Oregon Restoration of Gun Rights Laws
In Oregon, gun rights are protected by Article 1, Section 27 of the Oregon Constitution. Unlike its federal counterpart, Article 1, Section 27 clearly states that gun rights belong to individuals: “The people shall have the right to bear arms for the defence of themselves, and the State . . .” Although the right to bear arms has always been considered to be an important right, Oregon Courts have found that the right is subject to reasonable regulation by the legislature, and restrictions such as barring felons from possessing firearms have been upheld.
Every year gun rights opponents in the Oregon State Legislature attempt to pass laws restricting gun rights. Gun rights activists have been successful defending and even expanding person’s right to bear arms. In 2009, the Oregon State Legislature made important changes in the law allowing persons convicted of a felony to have their gun rights restored. These changes allow persons convicted of a felony to apply for restoration of their gun rights even if they can’t have their conviction removed from their record or reduced to a misdemeanor. In a 2010 special session, gun rights opponents in the legislature made an effort to enact additional time restrictions and other restrictions on restoration of rights, related to the nature of the underlying felony, but that effort was turned back by gun rights advocates led by the NRA. Expect another effort by gun rights opponents to enact further restrictions on restoration of gun rights during the 2011 legislative session. Persons with felony convictions who want their rights restored should act now.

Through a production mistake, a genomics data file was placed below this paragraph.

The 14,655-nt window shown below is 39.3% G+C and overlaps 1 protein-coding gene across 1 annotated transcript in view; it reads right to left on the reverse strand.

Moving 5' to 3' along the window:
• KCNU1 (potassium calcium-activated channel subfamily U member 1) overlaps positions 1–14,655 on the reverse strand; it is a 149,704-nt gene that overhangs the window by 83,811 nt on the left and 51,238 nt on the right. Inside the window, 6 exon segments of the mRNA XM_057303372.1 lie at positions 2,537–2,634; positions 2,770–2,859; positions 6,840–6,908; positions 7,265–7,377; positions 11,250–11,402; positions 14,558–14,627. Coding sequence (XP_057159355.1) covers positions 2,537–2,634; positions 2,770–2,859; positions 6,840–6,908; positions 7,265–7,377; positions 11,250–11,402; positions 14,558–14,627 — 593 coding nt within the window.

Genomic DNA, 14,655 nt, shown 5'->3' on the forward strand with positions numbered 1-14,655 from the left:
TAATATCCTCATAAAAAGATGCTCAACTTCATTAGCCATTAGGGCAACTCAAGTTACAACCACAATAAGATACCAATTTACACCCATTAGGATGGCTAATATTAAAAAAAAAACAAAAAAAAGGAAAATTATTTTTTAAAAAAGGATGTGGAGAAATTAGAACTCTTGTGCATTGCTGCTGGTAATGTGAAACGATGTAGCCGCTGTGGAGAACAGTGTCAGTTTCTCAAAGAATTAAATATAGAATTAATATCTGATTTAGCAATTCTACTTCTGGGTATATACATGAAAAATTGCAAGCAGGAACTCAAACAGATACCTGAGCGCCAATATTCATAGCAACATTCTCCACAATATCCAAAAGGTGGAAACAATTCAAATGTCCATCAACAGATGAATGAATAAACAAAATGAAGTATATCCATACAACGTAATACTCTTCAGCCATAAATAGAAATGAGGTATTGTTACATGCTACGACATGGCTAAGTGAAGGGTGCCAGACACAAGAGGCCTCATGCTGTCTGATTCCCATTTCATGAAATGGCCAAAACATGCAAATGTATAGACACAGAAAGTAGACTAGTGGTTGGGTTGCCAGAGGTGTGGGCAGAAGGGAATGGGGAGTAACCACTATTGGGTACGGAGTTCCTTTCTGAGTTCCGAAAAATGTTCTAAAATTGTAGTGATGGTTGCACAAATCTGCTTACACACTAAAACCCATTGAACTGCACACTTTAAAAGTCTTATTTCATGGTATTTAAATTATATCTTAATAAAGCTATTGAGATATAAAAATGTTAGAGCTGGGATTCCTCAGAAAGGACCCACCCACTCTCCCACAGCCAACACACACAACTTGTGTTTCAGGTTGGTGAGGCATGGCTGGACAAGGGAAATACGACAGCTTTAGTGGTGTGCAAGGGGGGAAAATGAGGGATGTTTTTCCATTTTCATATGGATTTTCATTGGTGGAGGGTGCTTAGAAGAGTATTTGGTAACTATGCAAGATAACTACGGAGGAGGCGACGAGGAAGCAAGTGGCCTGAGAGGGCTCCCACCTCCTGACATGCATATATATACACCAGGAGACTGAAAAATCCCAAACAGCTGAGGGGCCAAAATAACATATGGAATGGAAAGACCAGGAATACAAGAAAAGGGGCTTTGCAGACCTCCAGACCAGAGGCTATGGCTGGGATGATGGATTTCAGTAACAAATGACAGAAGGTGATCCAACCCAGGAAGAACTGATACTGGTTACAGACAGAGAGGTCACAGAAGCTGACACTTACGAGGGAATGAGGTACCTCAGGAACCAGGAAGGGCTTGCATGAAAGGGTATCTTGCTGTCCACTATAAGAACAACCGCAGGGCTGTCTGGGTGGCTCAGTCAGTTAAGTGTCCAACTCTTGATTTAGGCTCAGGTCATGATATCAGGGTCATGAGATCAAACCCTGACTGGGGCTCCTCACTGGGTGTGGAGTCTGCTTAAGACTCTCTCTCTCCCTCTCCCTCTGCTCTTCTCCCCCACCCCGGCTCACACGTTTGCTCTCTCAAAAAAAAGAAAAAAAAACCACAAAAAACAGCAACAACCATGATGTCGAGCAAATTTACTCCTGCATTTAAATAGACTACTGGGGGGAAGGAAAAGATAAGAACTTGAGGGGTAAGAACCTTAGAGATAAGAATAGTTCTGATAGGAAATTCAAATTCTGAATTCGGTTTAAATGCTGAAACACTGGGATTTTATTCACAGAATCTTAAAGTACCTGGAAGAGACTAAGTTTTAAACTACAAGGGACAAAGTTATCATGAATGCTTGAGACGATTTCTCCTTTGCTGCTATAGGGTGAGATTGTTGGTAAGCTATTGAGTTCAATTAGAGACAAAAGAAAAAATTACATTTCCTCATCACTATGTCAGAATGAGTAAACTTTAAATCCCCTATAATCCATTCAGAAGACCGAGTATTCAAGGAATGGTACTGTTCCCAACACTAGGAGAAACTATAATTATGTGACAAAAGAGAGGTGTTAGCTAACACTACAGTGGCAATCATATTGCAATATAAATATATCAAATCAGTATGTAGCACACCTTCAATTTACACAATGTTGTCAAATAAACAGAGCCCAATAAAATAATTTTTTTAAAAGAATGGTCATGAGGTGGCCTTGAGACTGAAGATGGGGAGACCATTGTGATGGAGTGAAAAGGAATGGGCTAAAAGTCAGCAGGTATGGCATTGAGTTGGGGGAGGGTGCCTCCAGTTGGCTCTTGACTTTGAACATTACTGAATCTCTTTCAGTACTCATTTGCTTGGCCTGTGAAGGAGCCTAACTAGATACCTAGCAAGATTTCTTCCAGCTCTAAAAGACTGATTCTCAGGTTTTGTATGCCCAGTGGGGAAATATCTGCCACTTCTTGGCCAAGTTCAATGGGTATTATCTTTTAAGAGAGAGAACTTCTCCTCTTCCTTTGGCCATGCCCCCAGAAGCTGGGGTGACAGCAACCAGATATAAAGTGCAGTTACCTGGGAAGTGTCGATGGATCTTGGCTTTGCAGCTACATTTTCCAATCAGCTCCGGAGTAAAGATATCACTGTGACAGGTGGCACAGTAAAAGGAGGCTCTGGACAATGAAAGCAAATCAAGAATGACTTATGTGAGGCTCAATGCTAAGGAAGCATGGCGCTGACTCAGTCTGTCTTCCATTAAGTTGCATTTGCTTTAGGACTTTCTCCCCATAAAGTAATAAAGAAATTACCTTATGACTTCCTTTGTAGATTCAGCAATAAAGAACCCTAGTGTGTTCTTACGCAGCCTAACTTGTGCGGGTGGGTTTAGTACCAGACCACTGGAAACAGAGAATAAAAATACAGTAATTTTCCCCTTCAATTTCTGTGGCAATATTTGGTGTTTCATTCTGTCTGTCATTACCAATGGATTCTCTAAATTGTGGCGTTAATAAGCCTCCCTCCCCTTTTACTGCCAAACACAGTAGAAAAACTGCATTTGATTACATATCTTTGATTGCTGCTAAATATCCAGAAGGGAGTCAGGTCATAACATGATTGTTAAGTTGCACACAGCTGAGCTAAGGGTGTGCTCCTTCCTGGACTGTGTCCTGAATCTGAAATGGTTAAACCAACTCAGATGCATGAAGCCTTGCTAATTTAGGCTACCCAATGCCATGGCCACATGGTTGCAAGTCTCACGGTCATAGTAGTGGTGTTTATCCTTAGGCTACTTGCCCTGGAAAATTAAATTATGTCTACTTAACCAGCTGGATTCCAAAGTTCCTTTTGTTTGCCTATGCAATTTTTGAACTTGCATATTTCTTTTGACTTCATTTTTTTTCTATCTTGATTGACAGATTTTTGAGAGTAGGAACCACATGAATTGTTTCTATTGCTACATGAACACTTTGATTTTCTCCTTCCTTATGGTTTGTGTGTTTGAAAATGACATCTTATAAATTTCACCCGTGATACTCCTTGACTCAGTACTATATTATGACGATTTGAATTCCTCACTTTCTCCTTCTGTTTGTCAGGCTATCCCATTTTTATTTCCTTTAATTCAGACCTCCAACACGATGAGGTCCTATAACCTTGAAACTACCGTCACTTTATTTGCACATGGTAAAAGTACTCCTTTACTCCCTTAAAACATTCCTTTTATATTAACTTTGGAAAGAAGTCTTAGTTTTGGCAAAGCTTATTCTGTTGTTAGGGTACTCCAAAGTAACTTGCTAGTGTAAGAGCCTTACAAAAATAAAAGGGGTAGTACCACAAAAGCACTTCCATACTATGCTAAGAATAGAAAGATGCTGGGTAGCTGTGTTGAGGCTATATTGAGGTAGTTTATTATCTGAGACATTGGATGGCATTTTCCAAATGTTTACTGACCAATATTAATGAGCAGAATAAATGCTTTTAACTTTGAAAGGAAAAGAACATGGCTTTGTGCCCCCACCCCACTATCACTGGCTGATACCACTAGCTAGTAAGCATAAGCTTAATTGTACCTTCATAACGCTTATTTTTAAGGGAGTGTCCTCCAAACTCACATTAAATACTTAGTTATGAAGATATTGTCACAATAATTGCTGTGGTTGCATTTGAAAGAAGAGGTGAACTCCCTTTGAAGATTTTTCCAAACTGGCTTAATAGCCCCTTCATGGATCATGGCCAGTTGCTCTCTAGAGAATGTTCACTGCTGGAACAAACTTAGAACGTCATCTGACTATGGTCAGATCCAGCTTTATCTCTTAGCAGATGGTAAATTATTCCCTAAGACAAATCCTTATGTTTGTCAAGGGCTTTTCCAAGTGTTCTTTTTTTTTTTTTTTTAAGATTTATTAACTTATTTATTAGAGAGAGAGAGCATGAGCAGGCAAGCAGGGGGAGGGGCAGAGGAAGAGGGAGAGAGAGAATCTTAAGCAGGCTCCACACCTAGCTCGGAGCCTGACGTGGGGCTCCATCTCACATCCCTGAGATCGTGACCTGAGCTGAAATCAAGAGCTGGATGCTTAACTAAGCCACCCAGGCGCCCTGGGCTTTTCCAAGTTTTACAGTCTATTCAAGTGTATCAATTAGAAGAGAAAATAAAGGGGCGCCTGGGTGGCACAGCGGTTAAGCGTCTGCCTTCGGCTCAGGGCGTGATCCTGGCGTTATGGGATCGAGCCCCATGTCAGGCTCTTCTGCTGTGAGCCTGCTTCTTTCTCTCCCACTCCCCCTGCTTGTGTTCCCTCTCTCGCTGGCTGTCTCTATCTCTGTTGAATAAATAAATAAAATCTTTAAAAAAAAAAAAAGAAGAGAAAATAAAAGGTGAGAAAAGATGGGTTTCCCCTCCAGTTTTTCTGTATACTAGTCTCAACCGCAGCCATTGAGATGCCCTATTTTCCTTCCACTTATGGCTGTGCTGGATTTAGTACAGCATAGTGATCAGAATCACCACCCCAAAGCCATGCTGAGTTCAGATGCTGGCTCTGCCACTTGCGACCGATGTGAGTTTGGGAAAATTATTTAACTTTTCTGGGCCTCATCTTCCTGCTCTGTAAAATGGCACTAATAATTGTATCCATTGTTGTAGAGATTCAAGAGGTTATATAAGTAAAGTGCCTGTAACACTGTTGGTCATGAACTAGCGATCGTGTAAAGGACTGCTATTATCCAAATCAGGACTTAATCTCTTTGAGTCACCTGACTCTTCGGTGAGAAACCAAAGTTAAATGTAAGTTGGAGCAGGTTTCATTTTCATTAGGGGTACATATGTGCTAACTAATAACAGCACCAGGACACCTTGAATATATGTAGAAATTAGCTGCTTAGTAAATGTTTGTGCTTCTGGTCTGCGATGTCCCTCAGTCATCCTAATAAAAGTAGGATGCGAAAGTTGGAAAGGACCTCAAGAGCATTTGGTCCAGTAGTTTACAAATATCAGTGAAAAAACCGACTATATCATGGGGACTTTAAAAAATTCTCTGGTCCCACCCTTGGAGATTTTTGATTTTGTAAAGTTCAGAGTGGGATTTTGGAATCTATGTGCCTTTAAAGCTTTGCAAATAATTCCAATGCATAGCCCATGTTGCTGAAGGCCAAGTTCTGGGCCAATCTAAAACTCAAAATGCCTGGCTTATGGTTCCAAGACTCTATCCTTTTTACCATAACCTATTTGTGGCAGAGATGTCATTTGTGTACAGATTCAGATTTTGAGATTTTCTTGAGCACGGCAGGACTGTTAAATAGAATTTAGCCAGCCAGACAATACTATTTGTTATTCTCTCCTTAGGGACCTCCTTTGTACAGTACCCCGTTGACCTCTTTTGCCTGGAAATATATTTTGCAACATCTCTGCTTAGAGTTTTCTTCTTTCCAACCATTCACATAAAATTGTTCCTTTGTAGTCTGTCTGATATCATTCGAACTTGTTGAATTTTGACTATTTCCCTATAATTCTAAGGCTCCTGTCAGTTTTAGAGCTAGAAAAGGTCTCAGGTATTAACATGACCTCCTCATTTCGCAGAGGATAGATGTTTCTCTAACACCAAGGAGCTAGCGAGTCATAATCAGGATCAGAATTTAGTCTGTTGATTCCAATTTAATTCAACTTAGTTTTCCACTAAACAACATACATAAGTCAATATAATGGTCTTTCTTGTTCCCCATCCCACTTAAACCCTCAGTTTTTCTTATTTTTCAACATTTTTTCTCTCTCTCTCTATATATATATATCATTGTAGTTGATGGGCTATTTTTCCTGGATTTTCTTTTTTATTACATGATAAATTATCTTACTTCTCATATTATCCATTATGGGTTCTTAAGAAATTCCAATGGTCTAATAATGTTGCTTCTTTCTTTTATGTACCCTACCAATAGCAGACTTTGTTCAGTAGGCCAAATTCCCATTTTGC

Restoration of gun rights is allowed for persons with felony convictions who can demonstrate that they do not pose a threat to the safety of the public or themselves.